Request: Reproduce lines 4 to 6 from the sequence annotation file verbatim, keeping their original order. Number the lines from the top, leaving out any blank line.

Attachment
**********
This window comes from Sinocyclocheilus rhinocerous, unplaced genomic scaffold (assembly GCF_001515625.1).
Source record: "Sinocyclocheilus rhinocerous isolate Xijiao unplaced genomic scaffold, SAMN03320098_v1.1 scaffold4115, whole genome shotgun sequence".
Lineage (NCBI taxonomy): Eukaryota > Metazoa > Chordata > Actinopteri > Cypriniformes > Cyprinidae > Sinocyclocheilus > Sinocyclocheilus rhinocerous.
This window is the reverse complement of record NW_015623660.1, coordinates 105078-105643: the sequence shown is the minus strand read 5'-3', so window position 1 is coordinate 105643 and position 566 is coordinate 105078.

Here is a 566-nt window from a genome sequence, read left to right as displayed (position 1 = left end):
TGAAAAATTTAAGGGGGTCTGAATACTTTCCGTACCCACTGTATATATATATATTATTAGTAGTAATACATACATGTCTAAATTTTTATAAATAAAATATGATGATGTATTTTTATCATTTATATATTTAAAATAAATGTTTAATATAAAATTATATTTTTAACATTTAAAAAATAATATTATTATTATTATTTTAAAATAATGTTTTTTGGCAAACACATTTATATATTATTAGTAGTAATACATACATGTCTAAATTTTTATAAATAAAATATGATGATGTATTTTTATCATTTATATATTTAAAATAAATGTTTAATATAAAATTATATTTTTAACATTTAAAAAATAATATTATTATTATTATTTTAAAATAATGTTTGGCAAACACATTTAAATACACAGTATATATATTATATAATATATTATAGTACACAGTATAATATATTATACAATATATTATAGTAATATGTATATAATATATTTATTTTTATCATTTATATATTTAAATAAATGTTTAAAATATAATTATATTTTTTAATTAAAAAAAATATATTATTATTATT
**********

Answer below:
This window is the reverse complement of record NW_015623660.1, coordinates 105078-105643: the sequence shown is the minus strand read 5'-3', so window position 1 is coordinate 105643 and position 566 is coordinate 105078.

Here is a 566-nt window from a genome sequence, read left to right as displayed (position 1 = left end):
TGAAAAATTTAAGGGGGTCTGAATACTTTCCGTACCCACTGTATATATATATATTATTAGTAGTAATACATACATGTCTAAATTTTTATAAATAAAATATGATGATGTATTTTTATCATTTATATATTTAAAATAAATGTTTAATATAAAATTATATTTTTAACATTTAAAAAATAATATTATTATTATTATTTTAAAATAATGTTTTTTGGCAAACACATTTATATATTATTAGTAGTAATACATACATGTCTAAATTTTTATAAATAAAATATGATGATGTATTTTTATCATTTATATATTTAAAATAAATGTTTAATATAAAATTATATTTTTAACATTTAAAAAATAATATTATTATTATTATTTTAAAATAATGTTTGGCAAACACATTTAAATACACAGTATATATATTATATAATATATTATAGTACACAGTATAATATATTATACAATATATTATAGTAATATGTATATAATATATTTATTTTTATCATTTATATATTTAAATAAATGTTTAAAATATAATTATATTTTTTAATTAAAAAAAATATATTATTATTATT